David Bourget (Western Ontario)
David Chalmers (ANU, NYU)
Rafael De Clercq
Jack Alan Reynolds
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When Adam Smith published his celebrated writings on economics and moral philosophy he famously referred to the operation of an invisible hand. Adam Smith's Political Philosophy makes visible the invisible hand by examining its significance in Smith's political philosophy and relating it to similar concepts used by other philosophers, revealing a distinctive approach to social theory that stresses the significance of the unintended consequences of human action. This book introduces greater conceptual clarity to the discussion of the invisible hand and the related concept of unintended order in the work of Smith and in political theory more generally. By examining the application of spontaneous order ideas in the work of Smith, Hume, Hayek and Popper, Adam Smith's Political Philosophy traces similarities in approach and from these builds a conceptual, composite model of an invisible hand argument. While setting out a clear model of the idea of spontaneous order the book also builds the case for using the idea of spontaneous order as an explanatory social theory, with chapters on its application in the fields of science, moral philosophy, law and government.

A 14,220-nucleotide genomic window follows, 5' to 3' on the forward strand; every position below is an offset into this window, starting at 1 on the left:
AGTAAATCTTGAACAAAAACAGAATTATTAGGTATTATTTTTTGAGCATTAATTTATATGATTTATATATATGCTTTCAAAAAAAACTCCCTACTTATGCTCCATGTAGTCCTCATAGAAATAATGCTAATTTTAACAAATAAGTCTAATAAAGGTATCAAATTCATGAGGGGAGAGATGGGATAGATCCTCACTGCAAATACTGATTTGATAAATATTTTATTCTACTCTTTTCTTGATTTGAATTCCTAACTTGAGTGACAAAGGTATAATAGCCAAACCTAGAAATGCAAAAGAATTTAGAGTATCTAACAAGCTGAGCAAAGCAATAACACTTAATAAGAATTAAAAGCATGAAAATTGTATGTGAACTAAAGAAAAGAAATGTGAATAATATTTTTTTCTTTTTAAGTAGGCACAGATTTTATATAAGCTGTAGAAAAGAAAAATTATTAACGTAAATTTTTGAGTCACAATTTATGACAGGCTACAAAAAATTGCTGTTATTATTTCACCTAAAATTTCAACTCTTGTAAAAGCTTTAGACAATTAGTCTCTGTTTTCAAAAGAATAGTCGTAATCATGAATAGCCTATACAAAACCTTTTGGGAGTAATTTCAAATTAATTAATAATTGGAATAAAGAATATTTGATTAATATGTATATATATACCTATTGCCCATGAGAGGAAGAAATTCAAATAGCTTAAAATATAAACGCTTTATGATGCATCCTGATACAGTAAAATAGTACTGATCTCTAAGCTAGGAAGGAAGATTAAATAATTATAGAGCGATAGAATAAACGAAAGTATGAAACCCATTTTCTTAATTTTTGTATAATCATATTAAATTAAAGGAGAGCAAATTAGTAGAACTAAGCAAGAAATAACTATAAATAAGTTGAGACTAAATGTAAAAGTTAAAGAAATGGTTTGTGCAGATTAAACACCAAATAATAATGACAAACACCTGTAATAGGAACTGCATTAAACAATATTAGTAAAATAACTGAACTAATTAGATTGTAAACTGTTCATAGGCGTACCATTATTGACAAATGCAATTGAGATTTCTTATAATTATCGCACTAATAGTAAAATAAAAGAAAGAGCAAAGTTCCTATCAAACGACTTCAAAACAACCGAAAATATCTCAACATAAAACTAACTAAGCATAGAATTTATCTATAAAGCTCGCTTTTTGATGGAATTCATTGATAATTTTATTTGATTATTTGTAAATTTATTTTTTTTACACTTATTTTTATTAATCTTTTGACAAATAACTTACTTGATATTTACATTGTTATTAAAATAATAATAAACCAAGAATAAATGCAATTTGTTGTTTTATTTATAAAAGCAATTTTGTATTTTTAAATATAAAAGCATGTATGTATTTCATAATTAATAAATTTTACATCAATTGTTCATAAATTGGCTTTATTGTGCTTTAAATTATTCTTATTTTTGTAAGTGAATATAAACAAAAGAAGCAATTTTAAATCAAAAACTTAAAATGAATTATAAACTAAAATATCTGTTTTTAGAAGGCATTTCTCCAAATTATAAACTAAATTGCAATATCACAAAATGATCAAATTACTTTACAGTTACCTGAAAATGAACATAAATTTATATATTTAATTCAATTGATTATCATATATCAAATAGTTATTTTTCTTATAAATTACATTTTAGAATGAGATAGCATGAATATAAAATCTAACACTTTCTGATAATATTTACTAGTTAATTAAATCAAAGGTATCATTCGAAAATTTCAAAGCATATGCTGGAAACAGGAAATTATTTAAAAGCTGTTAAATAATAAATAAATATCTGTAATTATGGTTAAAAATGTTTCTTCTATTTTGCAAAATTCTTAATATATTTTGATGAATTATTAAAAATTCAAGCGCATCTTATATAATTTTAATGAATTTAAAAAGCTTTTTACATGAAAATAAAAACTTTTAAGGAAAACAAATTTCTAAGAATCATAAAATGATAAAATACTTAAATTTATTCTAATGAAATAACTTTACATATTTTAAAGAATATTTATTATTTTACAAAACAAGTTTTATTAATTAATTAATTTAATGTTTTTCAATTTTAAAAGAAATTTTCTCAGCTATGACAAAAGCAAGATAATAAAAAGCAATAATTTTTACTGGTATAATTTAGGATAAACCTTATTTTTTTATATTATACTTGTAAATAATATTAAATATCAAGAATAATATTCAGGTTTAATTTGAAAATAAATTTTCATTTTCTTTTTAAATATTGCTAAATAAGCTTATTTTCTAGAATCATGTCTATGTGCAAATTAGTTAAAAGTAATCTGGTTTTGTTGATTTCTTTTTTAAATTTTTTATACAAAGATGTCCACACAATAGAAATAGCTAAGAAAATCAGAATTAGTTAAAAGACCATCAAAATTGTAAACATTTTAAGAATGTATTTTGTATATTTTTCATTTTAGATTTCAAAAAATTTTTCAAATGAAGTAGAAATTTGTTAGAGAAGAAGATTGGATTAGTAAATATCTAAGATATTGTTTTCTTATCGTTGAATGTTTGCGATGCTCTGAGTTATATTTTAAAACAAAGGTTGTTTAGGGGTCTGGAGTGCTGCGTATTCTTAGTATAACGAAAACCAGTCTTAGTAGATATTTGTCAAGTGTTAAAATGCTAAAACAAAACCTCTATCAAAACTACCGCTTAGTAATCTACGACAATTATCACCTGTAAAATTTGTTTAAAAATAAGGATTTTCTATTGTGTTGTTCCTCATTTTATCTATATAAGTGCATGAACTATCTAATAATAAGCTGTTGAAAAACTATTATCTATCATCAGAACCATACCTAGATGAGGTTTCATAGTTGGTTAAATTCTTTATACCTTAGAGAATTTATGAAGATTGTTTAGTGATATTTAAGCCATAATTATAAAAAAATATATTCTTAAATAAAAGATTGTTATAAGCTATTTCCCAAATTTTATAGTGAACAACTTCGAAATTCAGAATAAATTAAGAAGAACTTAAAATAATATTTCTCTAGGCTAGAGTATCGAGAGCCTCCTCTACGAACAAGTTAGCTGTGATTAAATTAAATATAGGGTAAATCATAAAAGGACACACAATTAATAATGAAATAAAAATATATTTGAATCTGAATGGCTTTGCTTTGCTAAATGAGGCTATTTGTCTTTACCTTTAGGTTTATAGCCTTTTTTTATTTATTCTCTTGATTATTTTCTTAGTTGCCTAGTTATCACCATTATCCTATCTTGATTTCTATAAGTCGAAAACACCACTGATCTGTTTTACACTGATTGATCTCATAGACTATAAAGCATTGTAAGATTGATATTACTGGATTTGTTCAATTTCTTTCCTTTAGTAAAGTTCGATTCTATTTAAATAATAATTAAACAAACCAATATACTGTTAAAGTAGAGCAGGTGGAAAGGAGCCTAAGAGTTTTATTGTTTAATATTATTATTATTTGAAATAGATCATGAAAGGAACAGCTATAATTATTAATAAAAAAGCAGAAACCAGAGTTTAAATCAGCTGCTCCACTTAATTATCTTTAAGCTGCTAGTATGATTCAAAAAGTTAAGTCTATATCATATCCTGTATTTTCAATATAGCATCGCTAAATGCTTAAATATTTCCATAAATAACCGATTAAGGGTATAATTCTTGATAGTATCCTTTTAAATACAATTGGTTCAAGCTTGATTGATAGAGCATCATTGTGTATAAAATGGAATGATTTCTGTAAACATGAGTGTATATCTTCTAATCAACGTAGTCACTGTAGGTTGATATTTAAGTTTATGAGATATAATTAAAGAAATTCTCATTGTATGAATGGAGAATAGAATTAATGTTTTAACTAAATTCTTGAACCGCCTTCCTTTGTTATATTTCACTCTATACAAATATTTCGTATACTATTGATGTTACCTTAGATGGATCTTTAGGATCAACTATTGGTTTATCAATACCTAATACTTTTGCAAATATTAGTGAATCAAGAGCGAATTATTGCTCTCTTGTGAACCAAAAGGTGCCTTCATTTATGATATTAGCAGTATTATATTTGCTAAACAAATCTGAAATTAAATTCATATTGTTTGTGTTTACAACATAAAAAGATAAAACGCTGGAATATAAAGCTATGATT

|Keywords||Liberalism Political ethics Economics Self-organizing systems|
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|Buy the book||$154.87 used (17% off) $164.05 new (12% off) $169.47 direct from Amazon (9% off) Amazon page|
|Call number||JC574.S53 2006|
|ISBN(s)||0415360943 9780415360944 0203008480 9780203008485|
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Toni Vogel Carey (2011). The 'Sub-Rational' in Scottish Moral Science. Journal of Scottish Philosophy 9 (2):225-238.
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